Aasiya Noreen, commonly known as Asia Bibi, received the death penalty in 2010 after she allegedly made derogatory comments about the Prophet Mohammed during an argument with a Muslim woman.
While the two women were working together, the Muslim woman had refused water from Noreen on the grounds that it was unclean because it had been handled by a Christian.
The Muslim woman, together with her sister, were the only two witnesses in the case, but the defence failed to convince the appeals judges that their evidence lacked credibility.
Noreen, first arrested in the summer of 2009, has already spent five years in prison. Her defence team has one more opportunity to appeal her case by taking it to Pakistan’s Supreme Court.
Noreen was accused of blasphemy against the Prophet of Islam and the Qur’an in June 2009, when she was working in the fields as a laborer in Sheikhupura. A religious argument broke out between her and her co-workers after she brought water for one of them. One of her co-workers objected that the mere touch of a Christian had made the water haram, or religiously forbidden for Muslims. Noreen was told to convert to Islam in order to become purified of her ritual impurity. Her rejoinder was perceived as an insult of Islam and hence she was accused of committing blasphemy.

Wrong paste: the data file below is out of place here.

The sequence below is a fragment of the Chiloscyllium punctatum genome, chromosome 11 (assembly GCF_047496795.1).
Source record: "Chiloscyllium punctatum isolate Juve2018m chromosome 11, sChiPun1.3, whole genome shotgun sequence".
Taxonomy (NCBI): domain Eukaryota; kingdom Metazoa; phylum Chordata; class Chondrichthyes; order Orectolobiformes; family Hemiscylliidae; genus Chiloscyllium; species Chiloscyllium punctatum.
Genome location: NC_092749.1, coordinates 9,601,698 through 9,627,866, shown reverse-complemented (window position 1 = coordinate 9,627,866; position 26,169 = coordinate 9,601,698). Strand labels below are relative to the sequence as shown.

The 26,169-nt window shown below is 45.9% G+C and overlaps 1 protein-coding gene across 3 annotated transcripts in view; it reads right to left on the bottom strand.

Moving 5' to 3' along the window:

Muhammad Amin Bukhari, the Superintendent of Police who investigated Noreen’s case, testified in the trial court that the religious argument broke out over the drinking water. The trial court judge convicted her and gave her the death penalty.
Noreen’s case attracted widespread global attention, much of it critical of Pakistan’s anti-blasphemy laws, which critics contend are routinely abused as pretext to settle personal scores. Two prominent Pakistani politicians were assassinated in 2010 after they spoke publicly in Noreen’s defense.